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Locking your crop prices in early

Some farmers are afraid to take on the risks of pricing too early in the growing season

Concept of making money agriculture

In my experience, most farmers will not price grains six months prior to seeding because it seems too risky — they’re concerned about delivery risk. How can you reduce or eliminate delivery risk so that, if prices are profitable early in the year, you’re not afraid to price some or most of your crop and lock in a profit? Here are some strategies.

You can use a futures hedging strategy to establish a floor futures price. This doesn’t require a delivery commitment so you’re free from delivery risk, but there is a cost, including potential margin calls. This allows you to wait until closer to harvest before you price any grain for delivery — reducing your risk of having to buy back a contract if you can’t deliver because of a production or quality wreck.

Put and call options

You can use a put option strategy, which does the same thing as a futures hedge — it sets a floor futures price. The difference is that you pay an upfront premium for the option and there is no risk of a margin call. Options contracts are used by farmers more often than futures hedges. The premium you pay for an options contract will likely be more expensive than that for a futures contract.

At some time you still have to contract your grain for delivery. Using a call option, you can do that and still reduce your delivery risk, so you feel comfortable forward pricing grain early in the year.

Let’s say a grain company offers an attractive basis on a deferred delivery contract early in the year for fall delivery, and you’re concerned about delivery risk. You can buy a call option for the same number of tonnes you pre-priced. A call option, an option to buy a set amount of grain at a certain price, would protect you if you were unable to meet your contract obligations due to a production wreck.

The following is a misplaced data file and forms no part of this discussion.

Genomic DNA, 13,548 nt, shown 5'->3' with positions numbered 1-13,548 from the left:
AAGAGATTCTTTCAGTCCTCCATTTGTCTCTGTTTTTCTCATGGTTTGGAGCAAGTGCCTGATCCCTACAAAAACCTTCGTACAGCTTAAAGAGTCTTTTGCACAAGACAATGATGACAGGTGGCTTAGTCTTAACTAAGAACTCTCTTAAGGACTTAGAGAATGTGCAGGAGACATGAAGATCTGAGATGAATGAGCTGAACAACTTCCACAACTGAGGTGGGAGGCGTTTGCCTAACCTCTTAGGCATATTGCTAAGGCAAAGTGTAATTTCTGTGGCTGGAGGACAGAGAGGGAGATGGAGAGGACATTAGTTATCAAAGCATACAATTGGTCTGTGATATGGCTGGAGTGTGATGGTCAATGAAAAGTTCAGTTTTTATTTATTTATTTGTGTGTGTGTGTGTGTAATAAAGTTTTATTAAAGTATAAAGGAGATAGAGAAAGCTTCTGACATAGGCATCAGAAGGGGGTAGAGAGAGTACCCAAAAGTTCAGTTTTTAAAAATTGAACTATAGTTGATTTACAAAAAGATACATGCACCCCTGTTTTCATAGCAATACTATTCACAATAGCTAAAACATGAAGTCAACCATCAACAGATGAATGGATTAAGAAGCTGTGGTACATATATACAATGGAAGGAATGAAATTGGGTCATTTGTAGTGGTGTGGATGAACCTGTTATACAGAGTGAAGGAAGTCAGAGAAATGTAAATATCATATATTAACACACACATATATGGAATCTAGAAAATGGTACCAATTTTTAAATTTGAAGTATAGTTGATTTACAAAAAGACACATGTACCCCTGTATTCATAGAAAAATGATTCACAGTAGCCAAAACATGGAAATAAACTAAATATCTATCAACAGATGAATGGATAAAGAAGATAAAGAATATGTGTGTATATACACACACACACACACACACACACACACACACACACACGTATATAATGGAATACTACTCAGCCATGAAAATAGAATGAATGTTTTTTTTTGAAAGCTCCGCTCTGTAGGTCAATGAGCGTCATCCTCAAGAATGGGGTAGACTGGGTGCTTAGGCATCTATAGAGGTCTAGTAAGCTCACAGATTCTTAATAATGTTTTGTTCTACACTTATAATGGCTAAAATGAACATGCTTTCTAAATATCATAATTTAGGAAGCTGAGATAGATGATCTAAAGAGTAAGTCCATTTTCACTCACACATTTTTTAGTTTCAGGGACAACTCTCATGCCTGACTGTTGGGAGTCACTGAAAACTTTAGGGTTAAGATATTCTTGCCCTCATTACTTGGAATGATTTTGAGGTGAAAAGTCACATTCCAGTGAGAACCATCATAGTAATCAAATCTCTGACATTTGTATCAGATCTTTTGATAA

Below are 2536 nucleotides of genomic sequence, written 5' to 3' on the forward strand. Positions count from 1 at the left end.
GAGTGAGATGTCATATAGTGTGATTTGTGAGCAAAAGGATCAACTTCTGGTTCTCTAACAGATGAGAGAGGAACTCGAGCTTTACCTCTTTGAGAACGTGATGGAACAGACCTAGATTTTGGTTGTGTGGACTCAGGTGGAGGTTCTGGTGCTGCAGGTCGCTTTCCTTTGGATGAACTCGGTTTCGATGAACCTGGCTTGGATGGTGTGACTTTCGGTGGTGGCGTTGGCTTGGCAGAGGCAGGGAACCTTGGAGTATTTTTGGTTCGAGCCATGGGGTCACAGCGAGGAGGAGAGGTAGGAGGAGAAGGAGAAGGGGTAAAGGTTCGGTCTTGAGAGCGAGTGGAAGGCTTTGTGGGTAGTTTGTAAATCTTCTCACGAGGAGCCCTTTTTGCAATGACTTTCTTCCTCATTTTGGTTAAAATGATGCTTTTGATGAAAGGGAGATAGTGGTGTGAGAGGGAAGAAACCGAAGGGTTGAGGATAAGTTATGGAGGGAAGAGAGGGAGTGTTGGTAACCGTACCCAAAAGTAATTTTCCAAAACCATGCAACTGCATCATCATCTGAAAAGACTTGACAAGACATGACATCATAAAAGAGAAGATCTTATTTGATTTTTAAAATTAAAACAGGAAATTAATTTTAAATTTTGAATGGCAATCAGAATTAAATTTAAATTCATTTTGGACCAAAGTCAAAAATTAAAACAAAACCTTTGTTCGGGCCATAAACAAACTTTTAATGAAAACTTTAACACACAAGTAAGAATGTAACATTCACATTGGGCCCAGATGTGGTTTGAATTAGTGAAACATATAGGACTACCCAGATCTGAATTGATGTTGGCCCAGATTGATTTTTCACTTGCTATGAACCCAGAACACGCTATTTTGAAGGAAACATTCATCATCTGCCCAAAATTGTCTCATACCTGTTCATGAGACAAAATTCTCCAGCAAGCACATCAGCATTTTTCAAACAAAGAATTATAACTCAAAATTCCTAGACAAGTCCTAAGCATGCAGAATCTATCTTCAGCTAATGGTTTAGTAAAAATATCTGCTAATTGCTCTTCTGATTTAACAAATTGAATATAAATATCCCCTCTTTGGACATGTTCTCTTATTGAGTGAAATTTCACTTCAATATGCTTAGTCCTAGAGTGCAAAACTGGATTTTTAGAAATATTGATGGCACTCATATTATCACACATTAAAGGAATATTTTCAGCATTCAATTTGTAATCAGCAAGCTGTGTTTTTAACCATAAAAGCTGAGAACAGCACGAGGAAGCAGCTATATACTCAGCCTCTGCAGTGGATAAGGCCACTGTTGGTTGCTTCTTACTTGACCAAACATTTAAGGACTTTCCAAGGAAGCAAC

If the futures prices rise between when you sign the contract and when you have to buy back the contract, the value of your call option will have increased by the same amount as the increase in the futures. Your contract buy-back costs will be covered by selling your call option, other than other than administration costs.

If futures prices fall between when you sign the contract and when you have to buy back the contract, you’ve secured a good price for delivery and gotten some cash flow. The call option was insurance against delivery risk.

Barley and pulse crops

The contracts out there for malt barley and pulse crops range from basic production contracts with no pre-pricing requirements and no Act of God clauses to production contracts with full Act of God clauses and a requirement to pre-price 50 per cent of production.

The best contract for your farm depends on the risk you want to take on.

Signing a production contract means you are at least in the door, so to speak. If you grow a quality product you will be able to move some and maybe all of it through this contract.

You may be required to pre-price a portion of your anticipated production. But with the Act of God clause, if you end up not producing a quality product you are released from the contract with no buyback penalty or costs.

Some pulse buyers may give you the option to take an Act of God clause. If you take it, they’ll offer you a lower price to offset the risk they take on. You need to decide if you’re willing to take that risk.

Pulse crops and malt barley bids are derived on a sale-by-sale basis. Companies make sales to end users and then post bid prices. Quite often the first price offerings for the coming year are merely an incentive to get producers to commit to seeding that crop in the spring, to ensure that supplies will be available to meet the companies’ demand. Often those early offers can be some of the best prices for the year. They usually don’t last long, as the companies are only willing to take on so much pre-priced risk heading into a year of many unknowns.

Using these types of strategies can help you lock in profits with little to no risk, early in the year. Locking in profits is never a bad thing.

Using these strategies will help you develop a better and more disciplined approach to marketing based on your cost of production, breakeven numbers and cash flow needs. Overall, you’ll see an improvement in your overall pricing results.

About the author


Brian Wittal

Brian Wittal has 30 years of grain industry experience and currently offers market planning and marketing advice to farmers through his company Pro Com Marketing Ltd.



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